Life is a puzzle; we are the clues, and God is the answer.
I have always been aware of Death. I have never doubted that he’s real and that he’s such a powerful being, no one can escape his might. I’ve always been aware of the indescribable pain and stark sense of loss that are his marks; and of the bottomless void and utter emptiness that he always carries with him wherever he goes.
But for a long time, Death was just a mythical presence in my mind, like Santa Claus who goes around giving gifts to every child on Christmas, but somehow manages to always overlook our house. I had always concluded that our house was so remote Santa Claus could not possibly find us, which was just fine by me because I was never concerned about receiving gifts from him. I had, in fact, been thankful that our house seemed to have been left out in the maps of the deities, especially whenever I would think about Death. Every time I let my mind wonder about Death, I always envisioned him having a hard time finding our house and that of our extended family. I would then smile to myself, thinking that somehow we had been tricking Death for sometime without him knowing it.
But not for long. Death eventually located where Inang (grandmother) and Amang (grandfather) lived. One night in December 2005, without warning, he forced entry into Amang and Inang’s door, and took my lovely Inang with him.
It was my first time to see Death up close. He was a gory sight, a horrible presence that sucked up happy emotions and thoughts, replacing them with despair and gloom. I felt awful being that close to him. Still, I tried to stand between him and my Inang and defiantly challenged him not to prey on the weak. But Death knows no dignity. He simply looked down on me, telling me there would be a time he’d deal with me, but not just yet. I smelled his putrid breath as he spoke; it was all I could do not to puke. I stared at him hard, and a chill ran through me. I noticed there was no heart inside his ribcage. He must have lost it some time ago; or maybe it was never there.
I watched as Death walked out of the house, carrying my Inang who was blissfully lost in her dreamless sleep. We knew we were defeated; there was nothing we could do. Our only consolation was that Inang didn’t seem to know what had happened; she looked at peace in her sleep.
The moment Death and Inang left, darkness enveloped the house, but this, we did not readily notice. We didn’t have the strength to go and switch on the lights; we were all consumed in our loss as we struggled to console Amang, who was so calm, having already surrendered everything to the God we prayed to every night. That night, though, life refused to flicker in Amang’s eyes.
My great loss threw me into a bottomless pit I never knew existed. I felt I had drowned or suffocated. My pain and loss gnawed at my very soul and ate a big piece of my being. Every time I felt the need to unleash my pain, I would let out all the water in the overflowing dam of my aching heart.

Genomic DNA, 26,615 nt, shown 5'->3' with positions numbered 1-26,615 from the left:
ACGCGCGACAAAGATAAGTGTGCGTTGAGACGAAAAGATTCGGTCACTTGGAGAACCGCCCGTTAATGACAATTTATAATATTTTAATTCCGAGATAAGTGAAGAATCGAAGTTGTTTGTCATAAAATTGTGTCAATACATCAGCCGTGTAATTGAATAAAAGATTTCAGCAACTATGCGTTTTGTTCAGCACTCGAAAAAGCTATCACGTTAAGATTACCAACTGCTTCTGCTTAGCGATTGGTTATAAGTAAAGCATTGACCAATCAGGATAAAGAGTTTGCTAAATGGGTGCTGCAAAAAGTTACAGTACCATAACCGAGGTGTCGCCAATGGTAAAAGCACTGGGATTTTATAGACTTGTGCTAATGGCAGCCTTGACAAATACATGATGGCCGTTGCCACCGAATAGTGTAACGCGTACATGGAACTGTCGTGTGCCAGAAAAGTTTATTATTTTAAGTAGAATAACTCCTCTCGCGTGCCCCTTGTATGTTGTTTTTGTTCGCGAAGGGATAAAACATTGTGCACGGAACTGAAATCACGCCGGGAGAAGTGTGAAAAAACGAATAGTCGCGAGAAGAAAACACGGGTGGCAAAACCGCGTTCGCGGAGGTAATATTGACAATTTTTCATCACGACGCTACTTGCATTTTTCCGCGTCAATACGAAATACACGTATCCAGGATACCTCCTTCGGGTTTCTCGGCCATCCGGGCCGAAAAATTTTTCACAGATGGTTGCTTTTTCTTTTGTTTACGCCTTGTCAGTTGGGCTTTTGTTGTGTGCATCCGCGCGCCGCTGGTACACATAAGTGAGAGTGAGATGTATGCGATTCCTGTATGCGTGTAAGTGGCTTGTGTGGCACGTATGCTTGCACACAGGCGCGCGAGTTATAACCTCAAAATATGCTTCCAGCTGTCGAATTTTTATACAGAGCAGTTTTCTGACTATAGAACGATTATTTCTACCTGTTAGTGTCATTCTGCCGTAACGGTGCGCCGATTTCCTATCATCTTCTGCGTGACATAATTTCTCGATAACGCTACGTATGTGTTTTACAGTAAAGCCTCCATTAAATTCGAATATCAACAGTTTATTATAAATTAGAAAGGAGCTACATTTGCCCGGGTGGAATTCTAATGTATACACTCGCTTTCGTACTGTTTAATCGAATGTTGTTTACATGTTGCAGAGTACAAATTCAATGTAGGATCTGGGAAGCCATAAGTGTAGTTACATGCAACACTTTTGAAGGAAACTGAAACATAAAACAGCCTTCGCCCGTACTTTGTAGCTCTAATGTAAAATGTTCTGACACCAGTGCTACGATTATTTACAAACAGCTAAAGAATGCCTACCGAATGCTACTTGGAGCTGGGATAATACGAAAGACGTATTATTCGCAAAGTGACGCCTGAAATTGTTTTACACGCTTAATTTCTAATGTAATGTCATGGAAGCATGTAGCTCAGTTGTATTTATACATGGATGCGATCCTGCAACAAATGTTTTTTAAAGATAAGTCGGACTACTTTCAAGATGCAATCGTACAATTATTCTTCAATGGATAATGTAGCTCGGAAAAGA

Then a new kind of fear enveloped me, realizing that Death was not yet done with us. He would be back, and in my heart I knew who he would take with him first. Since Inang’s departure, a kind of panic always enveloped me every time I looked at or thought of Amang. So I tried to be home more often and spend as much time with him as possible.
Death did come back, much sooner than I had thought. In May 2007, just over a year after he took Inang away from us, Death showed up at Amang’s door. He neither knocked on the door nor acknowledged us. He just went straight to Amang’s bed and gathered him into his cold, unfeeling embrace. How we shouted at Death to let go of Amang, how we tried to pull Amang free of the unwanted visitor’s powerful grip. But slowly, gradually, we lost. Death had Amang lying limp in his arms, and though they lingered a while longer, they too eventually left; leaving us to mend the shreds of our shattered hearts.
Life went on. We managed to accept our great losses. But life was never the same again for us who have been left behind. Where before I could simply go home and share a laugh with Inang and Amang, all I have left of them now is a memory — so alive Amang and Inang seem, so tangible are their images I swear I can feel them in my arms and hear their sweet laughter. But still, deep within me I know they are just shadows trying to ease my pain.
I will forever be thankful for the good memories that I have of Amang and Inang, but my heart sometimes can’t help but wish for more. The only thing that gives me strength when I think of them is the thought that they are together now, never to be separated from each other again. Death, after all, is the beginning of a life that never ends — a life that has no place for Death and his utter nothingness.
//Sherma E. Benosa
31 October 2007; 8:35pm